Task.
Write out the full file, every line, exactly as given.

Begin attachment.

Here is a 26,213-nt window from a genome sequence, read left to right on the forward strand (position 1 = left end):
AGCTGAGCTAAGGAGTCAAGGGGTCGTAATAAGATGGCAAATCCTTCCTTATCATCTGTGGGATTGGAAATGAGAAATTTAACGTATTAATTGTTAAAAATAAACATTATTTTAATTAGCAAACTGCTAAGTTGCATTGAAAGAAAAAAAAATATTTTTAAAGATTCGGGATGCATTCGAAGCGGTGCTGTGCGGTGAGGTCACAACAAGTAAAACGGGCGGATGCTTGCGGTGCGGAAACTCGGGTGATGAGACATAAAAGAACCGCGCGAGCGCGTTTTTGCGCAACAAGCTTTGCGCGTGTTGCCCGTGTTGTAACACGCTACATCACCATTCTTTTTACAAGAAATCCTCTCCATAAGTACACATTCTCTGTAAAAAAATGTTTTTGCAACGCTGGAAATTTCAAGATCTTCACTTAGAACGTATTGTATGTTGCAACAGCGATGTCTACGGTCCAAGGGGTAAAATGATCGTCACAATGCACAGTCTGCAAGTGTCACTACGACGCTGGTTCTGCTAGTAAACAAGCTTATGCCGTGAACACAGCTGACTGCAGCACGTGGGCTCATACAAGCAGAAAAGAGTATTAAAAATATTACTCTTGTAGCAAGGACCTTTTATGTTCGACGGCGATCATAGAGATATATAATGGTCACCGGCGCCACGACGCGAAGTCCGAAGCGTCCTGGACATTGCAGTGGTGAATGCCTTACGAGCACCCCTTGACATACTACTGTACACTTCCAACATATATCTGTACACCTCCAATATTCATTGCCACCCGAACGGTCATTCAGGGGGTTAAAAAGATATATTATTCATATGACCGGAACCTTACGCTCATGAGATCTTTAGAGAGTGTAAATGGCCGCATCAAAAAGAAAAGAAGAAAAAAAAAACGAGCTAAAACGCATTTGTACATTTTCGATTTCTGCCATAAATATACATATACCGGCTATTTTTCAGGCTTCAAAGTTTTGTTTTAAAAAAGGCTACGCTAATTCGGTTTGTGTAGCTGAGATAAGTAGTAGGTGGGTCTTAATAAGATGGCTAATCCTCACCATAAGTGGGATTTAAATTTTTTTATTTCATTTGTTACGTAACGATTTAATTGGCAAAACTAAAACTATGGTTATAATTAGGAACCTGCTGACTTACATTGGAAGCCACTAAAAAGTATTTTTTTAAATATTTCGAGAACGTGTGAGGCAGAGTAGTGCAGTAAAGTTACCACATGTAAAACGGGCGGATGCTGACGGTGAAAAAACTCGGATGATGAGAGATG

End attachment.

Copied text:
Here is a 26,213-nt window from a genome sequence, read left to right on the forward strand (position 1 = left end):
AGCTGAGCTAAGGAGTCAAGGGGTCGTAATAAGATGGCAAATCCTTCCTTATCATCTGTGGGATTGGAAATGAGAAATTTAACGTATTAATTGTTAAAAATAAACATTATTTTAATTAGCAAACTGCTAAGTTGCATTGAAAGAAAAAAAAATATTTTTAAAGATTCGGGATGCATTCGAAGCGGTGCTGTGCGGTGAGGTCACAACAAGTAAAACGGGCGGATGCTTGCGGTGCGGAAACTCGGGTGATGAGACATAAAAGAACCGCGCGAGCGCGTTTTTGCGCAACAAGCTTTGCGCGTGTTGCCCGTGTTGTAACACGCTACATCACCATTCTTTTTACAAGAAATCCTCTCCATAAGTACACATTCTCTGTAAAAAAATGTTTTTGCAACGCTGGAAATTTCAAGATCTTCACTTAGAACGTATTGTATGTTGCAACAGCGATGTCTACGGTCCAAGGGGTAAAATGATCGTCACAATGCACAGTCTGCAAGTGTCACTACGACGCTGGTTCTGCTAGTAAACAAGCTTATGCCGTGAACACAGCTGACTGCAGCACGTGGGCTCATACAAGCAGAAAAGAGTATTAAAAATATTACTCTTGTAGCAAGGACCTTTTATGTTCGACGGCGATCATAGAGATATATAATGGTCACCGGCGCCACGACGCGAAGTCCGAAGCGTCCTGGACATTGCAGTGGTGAATGCCTTACGAGCACCCCTTGACATACTACTGTACACTTCCAACATATATCTGTACACCTCCAATATTCATTGCCACCCGAACGGTCATTCAGGGGGTTAAAAAGATATATTATTCATATGACCGGAACCTTACGCTCATGAGATCTTTAGAGAGTGTAAATGGCCGCATCAAAAAGAAAAGAAGAAAAAAAAAACGAGCTAAAACGCATTTGTACATTTTCGATTTCTGCCATAAATATACATATACCGGCTATTTTTCAGGCTTCAAAGTTTTGTTTTAAAAAAGGCTACGCTAATTCGGTTTGTGTAGCTGAGATAAGTAGTAGGTGGGTCTTAATAAGATGGCTAATCCTCACCATAAGTGGGATTTAAATTTTTTTATTTCATTTGTTACGTAACGATTTAATTGGCAAAACTAAAACTATGGTTATAATTAGGAACCTGCTGACTTACATTGGAAGCCACTAAAAAGTATTTTTTTAAATATTTCGAGAACGTGTGAGGCAGAGTAGTGCAGTAAAGTTACCACATGTAAAACGGGCGGATGCTGACGGTGAAAAAACTCGGATGATGAGAGATG